Mazda’s future is based around just a single scalable steel spaceframe platform, two basic (but completely re-thought) petrol and diesel engine designs, and manual and auto transmissions.
The programme kicks off with a 2.2-litre diesel engine that not only has an low 14:1 compression ratio, but can also meet super-strict Euro 6 pollution regulations without a NOx trap and is even cheaper to build than today’s Euro 5 diesel engines. Hooked up to a six-speed manual ‘box, this engine - when fitted in the next-gen Mazda 6 - promises a CO2 output of just 105g/km. And that’s without any of the clever fuel saving devices fitted to, say, an Efficient Dynamics BMW 3-series.
The new 2.0-litre petrol engine is (unusually in these days of forced induction) normally aspirated and runs an unusually high 14:1 compression ratio. Mazda has been aiming for a beefy torque curve, smooth manners and impressively low consumption.
It has also thought outside the box with the new platform, which makes use of simple box-section pressings under the floor and super-strong ‘ring’ structures for the upper part of the platform. This relatively simple construction will be able to be scaled down to the Mazda 3 and up to the US-market CX-9.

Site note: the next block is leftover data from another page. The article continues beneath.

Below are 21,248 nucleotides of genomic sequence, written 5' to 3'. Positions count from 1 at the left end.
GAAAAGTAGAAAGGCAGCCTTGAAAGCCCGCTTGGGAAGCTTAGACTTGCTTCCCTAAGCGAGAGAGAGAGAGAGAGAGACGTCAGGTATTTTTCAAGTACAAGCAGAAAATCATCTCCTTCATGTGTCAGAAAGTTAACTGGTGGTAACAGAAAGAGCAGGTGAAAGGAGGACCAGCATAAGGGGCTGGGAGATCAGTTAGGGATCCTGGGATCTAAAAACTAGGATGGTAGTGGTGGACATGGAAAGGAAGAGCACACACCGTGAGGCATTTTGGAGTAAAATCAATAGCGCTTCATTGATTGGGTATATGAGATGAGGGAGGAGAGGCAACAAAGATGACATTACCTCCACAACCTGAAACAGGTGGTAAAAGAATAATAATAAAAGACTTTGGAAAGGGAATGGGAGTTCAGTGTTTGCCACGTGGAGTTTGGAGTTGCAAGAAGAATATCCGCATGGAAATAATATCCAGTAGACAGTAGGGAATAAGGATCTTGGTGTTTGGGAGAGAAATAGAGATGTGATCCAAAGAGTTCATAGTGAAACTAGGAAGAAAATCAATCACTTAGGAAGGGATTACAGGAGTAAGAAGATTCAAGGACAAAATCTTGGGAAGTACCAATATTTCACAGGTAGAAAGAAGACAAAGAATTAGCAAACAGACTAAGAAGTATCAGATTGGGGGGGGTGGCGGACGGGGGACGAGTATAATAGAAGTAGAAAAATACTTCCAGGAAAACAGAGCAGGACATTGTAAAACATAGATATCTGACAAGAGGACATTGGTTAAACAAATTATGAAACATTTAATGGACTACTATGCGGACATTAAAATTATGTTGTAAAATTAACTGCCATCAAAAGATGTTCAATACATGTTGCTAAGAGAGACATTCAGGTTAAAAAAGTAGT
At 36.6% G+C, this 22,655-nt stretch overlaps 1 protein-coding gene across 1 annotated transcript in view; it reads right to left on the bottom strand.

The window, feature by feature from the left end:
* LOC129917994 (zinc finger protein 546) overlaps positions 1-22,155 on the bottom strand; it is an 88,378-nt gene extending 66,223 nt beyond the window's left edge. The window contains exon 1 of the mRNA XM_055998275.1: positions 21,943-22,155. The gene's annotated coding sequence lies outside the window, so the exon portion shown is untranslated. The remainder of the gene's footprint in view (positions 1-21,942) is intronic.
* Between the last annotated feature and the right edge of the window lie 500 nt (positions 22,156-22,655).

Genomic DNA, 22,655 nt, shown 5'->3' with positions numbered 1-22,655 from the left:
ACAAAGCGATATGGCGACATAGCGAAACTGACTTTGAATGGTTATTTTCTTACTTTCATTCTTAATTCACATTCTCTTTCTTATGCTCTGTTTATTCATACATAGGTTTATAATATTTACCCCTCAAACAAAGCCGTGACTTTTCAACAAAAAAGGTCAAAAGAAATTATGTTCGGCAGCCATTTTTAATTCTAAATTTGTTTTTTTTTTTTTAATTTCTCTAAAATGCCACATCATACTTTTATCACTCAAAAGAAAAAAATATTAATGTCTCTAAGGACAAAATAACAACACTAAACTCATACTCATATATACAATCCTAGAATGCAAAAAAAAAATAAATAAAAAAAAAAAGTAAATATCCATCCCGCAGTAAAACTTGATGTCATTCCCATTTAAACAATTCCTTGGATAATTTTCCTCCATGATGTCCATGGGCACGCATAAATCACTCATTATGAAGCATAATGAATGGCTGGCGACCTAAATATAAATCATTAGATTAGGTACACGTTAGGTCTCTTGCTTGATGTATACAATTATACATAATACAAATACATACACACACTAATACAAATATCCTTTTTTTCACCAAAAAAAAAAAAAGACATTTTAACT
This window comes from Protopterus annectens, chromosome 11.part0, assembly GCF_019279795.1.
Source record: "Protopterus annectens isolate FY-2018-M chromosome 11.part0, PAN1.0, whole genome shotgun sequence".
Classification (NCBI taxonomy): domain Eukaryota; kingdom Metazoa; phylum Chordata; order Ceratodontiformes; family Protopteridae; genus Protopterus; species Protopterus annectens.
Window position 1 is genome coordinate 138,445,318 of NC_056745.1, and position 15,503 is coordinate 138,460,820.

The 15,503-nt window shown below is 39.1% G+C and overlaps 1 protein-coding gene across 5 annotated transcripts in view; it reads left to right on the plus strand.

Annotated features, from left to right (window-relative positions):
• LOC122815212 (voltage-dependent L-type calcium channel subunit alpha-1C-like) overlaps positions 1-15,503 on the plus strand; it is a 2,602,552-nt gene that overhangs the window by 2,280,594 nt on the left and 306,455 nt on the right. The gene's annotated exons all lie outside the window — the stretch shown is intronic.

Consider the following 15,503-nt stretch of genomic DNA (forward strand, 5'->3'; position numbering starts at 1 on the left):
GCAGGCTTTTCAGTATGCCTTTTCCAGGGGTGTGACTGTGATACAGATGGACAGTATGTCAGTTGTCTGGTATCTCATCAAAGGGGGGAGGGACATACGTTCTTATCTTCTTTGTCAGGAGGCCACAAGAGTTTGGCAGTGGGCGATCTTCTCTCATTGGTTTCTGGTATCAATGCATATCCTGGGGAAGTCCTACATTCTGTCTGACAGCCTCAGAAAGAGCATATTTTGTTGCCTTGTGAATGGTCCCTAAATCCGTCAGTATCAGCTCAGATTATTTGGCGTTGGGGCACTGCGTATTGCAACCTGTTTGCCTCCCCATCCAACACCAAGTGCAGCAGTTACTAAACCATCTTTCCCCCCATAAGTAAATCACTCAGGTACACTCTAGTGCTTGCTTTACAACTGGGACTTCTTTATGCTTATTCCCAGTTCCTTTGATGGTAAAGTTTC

Mazda engineers are also working hard to make the chassis much more in tune with European tastes, tuning out the high-pitch road noise and resonance that the Japanese ear doesn’t find a problem with, and giving the chassis a much firmer and more stable feel at motorway speeds.
Having sampled both engines and both transmissions in the new platform I’d say - even 20 months out from production - that Mazda is a long way towards achieving its goal.
Of course, all this superb effort needs to be clad in an eye-catching skin. Typical contemporary Japanese styling won’t do.
Which is why Mazda showed us the Shinari concept, a very strong hint towards the form of the new Mazda 6. In the late summer light of Milan, this car was a genuine stunner. The interior (led by an ex-Audi designer) is exceptional, especially the cockpit and switchgear design.
Of course, a production version of this car would have to have at least a taller glass house and real bumpers. But if Mazda can get near turning this 6 mule into something approaching the Shinari, it will have pulled off an engineering and visual coup.